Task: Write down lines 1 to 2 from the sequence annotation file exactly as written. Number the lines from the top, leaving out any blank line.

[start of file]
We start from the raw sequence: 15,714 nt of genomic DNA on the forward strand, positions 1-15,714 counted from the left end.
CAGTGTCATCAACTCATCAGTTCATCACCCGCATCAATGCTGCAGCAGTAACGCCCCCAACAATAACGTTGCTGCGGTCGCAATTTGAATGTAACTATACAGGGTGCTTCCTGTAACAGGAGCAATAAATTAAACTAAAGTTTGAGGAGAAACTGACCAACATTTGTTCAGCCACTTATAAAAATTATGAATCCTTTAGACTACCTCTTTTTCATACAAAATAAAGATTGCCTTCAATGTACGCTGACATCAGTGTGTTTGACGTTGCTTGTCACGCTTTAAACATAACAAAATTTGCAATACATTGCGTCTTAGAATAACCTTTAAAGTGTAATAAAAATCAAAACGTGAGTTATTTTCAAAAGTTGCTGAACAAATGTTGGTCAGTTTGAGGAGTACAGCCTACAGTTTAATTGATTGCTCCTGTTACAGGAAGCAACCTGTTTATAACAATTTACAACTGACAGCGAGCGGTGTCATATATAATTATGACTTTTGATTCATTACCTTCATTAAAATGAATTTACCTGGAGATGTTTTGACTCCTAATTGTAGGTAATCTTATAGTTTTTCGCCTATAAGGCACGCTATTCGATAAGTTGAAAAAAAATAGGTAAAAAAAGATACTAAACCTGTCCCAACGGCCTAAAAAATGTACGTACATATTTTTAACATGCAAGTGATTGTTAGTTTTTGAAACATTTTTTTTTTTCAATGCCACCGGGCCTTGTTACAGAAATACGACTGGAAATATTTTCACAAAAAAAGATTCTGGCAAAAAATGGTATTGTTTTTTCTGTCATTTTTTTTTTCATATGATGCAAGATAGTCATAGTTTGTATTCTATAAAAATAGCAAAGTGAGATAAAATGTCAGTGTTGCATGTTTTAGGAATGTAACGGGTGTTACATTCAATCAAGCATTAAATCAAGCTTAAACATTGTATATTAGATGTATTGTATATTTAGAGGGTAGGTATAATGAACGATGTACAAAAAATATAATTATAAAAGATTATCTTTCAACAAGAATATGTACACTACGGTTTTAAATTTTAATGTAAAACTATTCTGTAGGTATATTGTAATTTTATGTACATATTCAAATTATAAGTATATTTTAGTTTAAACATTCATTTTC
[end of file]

We start from the raw sequence: 15,714 nt of genomic DNA on the forward strand, positions 1-15,714 counted from the left end.
CAGTGTCATCAACTCATCAGTTCATCACCCGCATCAATGCTGCAGCAGTAACGCCCCCAACAATAACGTTGCTGCGGTCGCAATTTGAATGTAACTATACAGGGTGCTTCCTGTAACAGGAGCAATAAATTAAACTAAAGTTTGAGGAGAAACTGACCAACATTTGTTCAGCCACTTATAAAAATTATGAATCCTTTAGACTACCTCTTTTTCATACAAAATAAAGATTGCCTTCAATGTACGCTGACATCAGTGTGTTTGACGTTGCTTGTCACGCTTTAAACATAACAAAATTTGCAATACATTGCGTCTTAGAATAACCTTTAAAGTGTAATAAAAATCAAAACGTGAGTTATTTTCAAAAGTTGCTGAACAAATGTTGGTCAGTTTGAGGAGTACAGCCTACAGTTTAATTGATTGCTCCTGTTACAGGAAGCAACCTGTTTATAACAATTTACAACTGACAGCGAGCGGTGTCATATATAATTATGACTTTTGATTCATTACCTTCATTAAAATGAATTTACCTGGAGATGTTTTGACTCCTAATTGTAGGTAATCTTATAGTTTTTCGCCTATAAGGCACGCTATTCGATAAGTTGAAAAAAAATAGGTAAAAAAAGATACTAAACCTGTCCCAACGGCCTAAAAAATGTACGTACATATTTTTAACATGCAAGTGATTGTTAGTTTTTGAAACATTTTTTTTTTTCAATGCCACCGGGCCTTGTTACAGAAATACGACTGGAAATATTTTCACAAAAAAAGATTCTGGCAAAAAATGGTATTGTTTTTTCTGTCATTTTTTTTTTCATATGATGCAAGATAGTCATAGTTTGTATTCTATAAAAATAGCAAAGTGAGATAAAATGTCAGTGTTGCATGTTTTAGGAATGTAACGGGTGTTACATTCAATCAAGCATTAAATCAAGCTTAAACATTGTATATTAGATGTATTGTATATTTAGAGGGTAGGTATAATGAACGATGTACAAAAAATATAATTATAAAAGATTATCTTTCAACAAGAATATGTACACTACGGTTTTAAATTTTAATGTAAAACTATTCTGTAGGTATATTGTAATTTTATGTACATATTCAAATTATAAGTATATTTTAGTTTAAACATTCATTTTC